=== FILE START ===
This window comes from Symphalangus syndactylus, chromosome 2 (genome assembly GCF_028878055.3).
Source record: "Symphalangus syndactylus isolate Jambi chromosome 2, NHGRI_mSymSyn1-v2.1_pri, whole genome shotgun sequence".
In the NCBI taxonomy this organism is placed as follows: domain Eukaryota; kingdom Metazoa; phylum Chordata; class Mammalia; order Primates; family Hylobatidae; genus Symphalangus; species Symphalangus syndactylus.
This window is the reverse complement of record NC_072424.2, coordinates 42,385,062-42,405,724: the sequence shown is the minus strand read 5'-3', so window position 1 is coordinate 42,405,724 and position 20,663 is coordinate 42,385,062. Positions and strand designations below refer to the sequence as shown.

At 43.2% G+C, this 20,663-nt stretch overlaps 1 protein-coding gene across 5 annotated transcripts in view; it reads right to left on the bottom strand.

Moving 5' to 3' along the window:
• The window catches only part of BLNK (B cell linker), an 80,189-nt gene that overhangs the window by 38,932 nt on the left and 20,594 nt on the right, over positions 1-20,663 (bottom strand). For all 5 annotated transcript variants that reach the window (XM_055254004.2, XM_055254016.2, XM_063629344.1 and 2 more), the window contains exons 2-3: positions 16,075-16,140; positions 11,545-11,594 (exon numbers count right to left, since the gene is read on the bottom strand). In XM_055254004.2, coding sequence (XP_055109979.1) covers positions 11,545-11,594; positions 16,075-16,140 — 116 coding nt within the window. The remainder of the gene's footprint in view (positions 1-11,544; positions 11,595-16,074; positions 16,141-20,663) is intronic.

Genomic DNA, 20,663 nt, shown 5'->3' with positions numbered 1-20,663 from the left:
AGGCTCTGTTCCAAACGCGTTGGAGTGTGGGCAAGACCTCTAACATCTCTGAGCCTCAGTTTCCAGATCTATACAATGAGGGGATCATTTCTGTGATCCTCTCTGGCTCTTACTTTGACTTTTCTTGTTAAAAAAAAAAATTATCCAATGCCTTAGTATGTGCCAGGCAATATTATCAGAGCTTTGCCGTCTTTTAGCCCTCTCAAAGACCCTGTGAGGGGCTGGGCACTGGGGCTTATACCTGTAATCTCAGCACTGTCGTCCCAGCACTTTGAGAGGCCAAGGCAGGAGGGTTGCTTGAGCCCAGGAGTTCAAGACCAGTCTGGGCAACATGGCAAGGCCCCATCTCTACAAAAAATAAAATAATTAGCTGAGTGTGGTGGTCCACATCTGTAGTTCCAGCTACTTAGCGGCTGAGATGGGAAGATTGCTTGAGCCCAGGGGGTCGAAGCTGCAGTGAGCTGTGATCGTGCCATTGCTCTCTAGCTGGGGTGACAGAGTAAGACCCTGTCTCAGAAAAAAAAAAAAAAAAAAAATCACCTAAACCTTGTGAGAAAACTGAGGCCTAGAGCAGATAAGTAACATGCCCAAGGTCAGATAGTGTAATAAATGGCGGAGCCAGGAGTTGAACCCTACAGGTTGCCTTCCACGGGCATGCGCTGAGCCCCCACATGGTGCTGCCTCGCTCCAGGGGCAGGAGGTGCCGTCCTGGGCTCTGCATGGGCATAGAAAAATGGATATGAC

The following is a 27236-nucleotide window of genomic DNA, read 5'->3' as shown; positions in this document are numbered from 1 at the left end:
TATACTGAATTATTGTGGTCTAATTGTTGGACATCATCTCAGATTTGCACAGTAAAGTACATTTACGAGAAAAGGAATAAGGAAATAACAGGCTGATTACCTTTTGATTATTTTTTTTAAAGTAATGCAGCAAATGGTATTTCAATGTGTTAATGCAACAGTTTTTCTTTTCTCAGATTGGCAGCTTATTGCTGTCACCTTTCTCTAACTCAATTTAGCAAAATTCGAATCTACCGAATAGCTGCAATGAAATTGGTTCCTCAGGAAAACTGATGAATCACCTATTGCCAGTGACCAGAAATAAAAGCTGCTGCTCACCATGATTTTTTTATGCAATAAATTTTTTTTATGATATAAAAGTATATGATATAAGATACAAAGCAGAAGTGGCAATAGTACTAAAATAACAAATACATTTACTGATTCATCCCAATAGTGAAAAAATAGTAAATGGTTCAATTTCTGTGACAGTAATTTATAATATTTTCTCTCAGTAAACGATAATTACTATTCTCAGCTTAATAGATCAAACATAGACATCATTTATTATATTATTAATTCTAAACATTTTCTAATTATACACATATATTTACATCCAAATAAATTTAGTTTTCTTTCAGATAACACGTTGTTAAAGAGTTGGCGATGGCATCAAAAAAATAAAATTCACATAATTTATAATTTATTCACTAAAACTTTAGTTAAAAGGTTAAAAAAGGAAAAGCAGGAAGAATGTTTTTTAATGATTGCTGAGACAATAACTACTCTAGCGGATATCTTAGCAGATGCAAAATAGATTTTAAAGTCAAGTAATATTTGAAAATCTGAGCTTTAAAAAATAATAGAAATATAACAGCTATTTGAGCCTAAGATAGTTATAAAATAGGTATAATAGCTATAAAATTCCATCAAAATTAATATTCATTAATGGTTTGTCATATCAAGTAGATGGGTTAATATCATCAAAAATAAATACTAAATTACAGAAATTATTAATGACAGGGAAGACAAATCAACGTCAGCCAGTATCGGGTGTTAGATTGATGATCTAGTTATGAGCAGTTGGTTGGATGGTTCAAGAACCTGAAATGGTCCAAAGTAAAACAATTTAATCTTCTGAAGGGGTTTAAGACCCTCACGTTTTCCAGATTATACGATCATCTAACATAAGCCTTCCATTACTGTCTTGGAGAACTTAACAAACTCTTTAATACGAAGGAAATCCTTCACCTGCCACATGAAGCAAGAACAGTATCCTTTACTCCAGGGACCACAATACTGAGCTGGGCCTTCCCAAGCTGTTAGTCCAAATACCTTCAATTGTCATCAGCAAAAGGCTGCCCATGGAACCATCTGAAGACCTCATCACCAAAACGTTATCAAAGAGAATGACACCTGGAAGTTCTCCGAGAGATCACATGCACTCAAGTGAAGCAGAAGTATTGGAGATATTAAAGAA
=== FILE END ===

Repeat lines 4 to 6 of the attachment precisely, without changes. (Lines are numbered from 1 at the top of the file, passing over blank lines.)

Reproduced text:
This window is the reverse complement of record NC_072424.2, coordinates 42,385,062-42,405,724: the sequence shown is the minus strand read 5'-3', so window position 1 is coordinate 42,405,724 and position 20,663 is coordinate 42,385,062. Positions and strand designations below refer to the sequence as shown.

At 43.2% G+C, this 20,663-nt stretch overlaps 1 protein-coding gene across 5 annotated transcripts in view; it reads right to left on the bottom strand.

Moving 5' to 3' along the window: